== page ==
“The TCHC needs to do their homework,” says McMahon, noting the Balsam Ave. sale could have resulted in costly legal liability for the city — a new owner could possibly sue if the zoning issue wasn’t disclosed before a deal was finalized — and violates city policies aimed at protecting parkland.
Listing agent Peter Wong of Trustwell Realty Inc. had no idea about the zoning controversy until alerted Thursday by the Star. He was insistent that a new home can be built on the site, just as two new infill homes have been built in recent years just to the north of the well-worn path into the ravine which abuts the TCHC-owned Balsam cottage property.
Wong, a realtor since 1974, acknowledged he usually does title and other legal searches on properties he lists on MLS. He said he didn’t in this case because he was armed with a six-page independent appraisal of the property commissioned by the TCHC.
The appraisal said the dilapidated duplex, which land registry records show has been owned by the city since at least 1947, was to be sold in “as is” condition and is worth about $1.375 million.
There was no mention on any zoning issues on the site, says Wong, who assumed, because the property came with a house, a new one could be built in its place.
City planners are still trying to sort out details and it’s unclear how long the land has been considered part of the publicly owned ravine.
Wong says the lot appears to have been 550 feet deep at one point, which would have taken it well into the ravine, but the front 140 feet may have been severed — a fact disputed by McMahon, who says planning maps show the house sitting “in a patch of green.”
“That’s why we asked the TCHC to put the brakes on this and deal with it properly. They need to go back and look at their whole inventory and find out if there are zoning issues on other properties as well.”
The timing of Friday’s blog post, and Saturday’s article in the Toronto Star is a complete coincidence, but I have to say – I feel like the thoughts I shared in Friday’s blog gain a bit of credibility with the subsequent revelation in the Beaches.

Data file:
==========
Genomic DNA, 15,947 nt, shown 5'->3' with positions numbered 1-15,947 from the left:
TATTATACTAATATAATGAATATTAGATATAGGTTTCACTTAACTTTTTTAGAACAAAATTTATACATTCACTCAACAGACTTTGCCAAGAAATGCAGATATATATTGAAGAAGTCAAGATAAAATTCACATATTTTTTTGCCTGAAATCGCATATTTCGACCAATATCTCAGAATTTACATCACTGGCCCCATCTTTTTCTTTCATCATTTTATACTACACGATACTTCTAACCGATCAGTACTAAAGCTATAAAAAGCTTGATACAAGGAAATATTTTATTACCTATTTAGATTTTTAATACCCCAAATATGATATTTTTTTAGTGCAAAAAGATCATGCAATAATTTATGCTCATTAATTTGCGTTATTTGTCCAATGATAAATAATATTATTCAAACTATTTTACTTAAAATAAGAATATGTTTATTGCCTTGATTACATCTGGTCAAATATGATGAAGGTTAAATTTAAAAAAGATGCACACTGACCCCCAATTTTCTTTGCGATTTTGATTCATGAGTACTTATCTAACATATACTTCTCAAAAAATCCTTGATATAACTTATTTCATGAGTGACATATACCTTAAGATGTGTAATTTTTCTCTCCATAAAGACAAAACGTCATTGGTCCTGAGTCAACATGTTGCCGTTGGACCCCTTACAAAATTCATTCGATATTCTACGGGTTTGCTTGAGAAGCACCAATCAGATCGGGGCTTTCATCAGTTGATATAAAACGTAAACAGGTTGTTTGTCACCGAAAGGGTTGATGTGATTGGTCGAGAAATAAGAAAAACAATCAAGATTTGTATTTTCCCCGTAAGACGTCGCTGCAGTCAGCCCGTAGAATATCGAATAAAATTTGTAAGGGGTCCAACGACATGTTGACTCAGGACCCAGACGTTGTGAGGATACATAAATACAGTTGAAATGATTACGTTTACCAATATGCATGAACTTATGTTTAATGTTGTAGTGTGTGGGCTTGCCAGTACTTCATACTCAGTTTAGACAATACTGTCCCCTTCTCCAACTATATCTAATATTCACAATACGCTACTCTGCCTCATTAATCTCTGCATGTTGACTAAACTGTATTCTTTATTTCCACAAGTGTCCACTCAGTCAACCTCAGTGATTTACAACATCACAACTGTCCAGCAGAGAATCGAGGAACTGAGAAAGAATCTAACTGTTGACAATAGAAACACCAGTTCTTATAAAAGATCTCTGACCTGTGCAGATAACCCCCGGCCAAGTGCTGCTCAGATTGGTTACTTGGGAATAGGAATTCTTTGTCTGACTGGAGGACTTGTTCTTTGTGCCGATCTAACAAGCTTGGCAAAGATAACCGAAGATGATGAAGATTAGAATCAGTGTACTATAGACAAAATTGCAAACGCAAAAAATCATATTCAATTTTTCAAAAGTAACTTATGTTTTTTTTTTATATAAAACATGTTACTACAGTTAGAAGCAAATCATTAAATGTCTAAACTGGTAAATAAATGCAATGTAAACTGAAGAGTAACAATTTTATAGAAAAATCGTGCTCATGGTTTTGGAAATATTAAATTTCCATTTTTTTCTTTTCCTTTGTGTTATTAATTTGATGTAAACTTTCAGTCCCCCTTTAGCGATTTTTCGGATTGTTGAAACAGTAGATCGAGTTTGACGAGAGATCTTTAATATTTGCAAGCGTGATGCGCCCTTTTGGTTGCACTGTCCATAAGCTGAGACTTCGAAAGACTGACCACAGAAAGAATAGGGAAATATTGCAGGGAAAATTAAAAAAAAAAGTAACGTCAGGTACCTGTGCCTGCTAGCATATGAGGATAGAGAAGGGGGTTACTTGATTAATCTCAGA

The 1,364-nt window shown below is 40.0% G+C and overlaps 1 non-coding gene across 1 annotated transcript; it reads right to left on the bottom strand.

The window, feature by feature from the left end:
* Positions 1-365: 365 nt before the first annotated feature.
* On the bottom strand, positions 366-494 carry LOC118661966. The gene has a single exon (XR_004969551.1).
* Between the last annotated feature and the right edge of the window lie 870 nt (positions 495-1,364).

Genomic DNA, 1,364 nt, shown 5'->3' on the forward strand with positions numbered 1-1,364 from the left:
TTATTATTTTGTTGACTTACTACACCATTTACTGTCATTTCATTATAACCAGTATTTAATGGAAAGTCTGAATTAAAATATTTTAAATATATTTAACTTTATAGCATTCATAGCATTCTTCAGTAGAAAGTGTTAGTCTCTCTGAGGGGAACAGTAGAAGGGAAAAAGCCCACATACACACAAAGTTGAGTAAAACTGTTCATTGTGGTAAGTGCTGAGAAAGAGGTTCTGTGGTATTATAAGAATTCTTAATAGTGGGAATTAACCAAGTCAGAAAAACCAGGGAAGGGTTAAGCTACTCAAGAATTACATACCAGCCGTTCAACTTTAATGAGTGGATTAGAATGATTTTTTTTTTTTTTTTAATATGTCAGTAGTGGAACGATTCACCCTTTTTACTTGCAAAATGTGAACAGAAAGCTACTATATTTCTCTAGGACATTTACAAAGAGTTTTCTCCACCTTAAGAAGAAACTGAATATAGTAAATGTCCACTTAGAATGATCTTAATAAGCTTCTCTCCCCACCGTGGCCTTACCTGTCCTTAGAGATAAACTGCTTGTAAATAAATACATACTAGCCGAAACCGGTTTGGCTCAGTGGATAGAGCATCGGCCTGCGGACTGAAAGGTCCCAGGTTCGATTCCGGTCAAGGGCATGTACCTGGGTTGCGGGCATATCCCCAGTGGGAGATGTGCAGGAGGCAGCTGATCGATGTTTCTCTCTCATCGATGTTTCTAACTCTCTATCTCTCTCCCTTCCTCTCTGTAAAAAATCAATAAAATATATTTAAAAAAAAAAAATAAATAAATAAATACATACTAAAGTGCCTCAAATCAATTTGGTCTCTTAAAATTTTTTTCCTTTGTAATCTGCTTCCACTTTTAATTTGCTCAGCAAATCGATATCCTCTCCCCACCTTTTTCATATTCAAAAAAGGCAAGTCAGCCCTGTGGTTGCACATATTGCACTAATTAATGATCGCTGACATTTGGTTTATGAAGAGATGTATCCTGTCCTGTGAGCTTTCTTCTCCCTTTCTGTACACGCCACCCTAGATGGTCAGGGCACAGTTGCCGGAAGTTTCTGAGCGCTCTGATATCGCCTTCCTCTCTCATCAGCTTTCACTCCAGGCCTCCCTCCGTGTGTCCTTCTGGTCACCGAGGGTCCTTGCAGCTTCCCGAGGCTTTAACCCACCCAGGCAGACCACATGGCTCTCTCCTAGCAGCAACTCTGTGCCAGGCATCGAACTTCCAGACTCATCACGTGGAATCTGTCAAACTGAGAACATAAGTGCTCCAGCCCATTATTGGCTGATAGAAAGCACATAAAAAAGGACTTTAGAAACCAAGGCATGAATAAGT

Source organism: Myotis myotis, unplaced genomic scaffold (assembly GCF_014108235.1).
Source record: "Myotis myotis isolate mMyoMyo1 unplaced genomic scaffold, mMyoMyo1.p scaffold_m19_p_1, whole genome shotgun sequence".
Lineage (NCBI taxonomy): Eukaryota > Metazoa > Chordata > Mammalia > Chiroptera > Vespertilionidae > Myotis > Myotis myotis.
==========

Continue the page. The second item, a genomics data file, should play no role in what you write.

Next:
Who is to blame here?
Many people are going to simply say, “Buyer beware,” but shouldn’t we hold the City of Toronto to a higher standard, when they are selling a property? Or are you cynical enough to suggest that the City of Toronto will be held to a lower standard, based on their track record?
Had this sale gone through, and had the buyer closed on the deal – over $1.4M, and gone to get building permits only to find that the property was zoned as parkland, the City of Toronto and TCHC would have a massive lawsuit on their hands. It could drag on for years, cost millions of dollars, and further tarnish the reputation of a city that is under fire for virtually every decision…..or indecision, as recent events have shown…
To refer back to Friday’s blog post, I was suggesting that perhaps the TCHC’s decision to hire the cheapest Realtors in Toronto wasn’t a solid, well-thought-out, business decision that would help maximize the value of the TCHC real estate portfolio. But I neglected to mention that if handled improperly, a sale (or potential sale) can lead to legal battles, and further expenditures that would cost tax-payers.
This is just one story, about one house, and it’s fair to suggest that is a one-off.
But what if it isn’t? What if it’s just the one problem that was actually brought to light, and written about?
Something tells me: this is not the last we’ve heard about the TCHC’s selling of properties in 2014…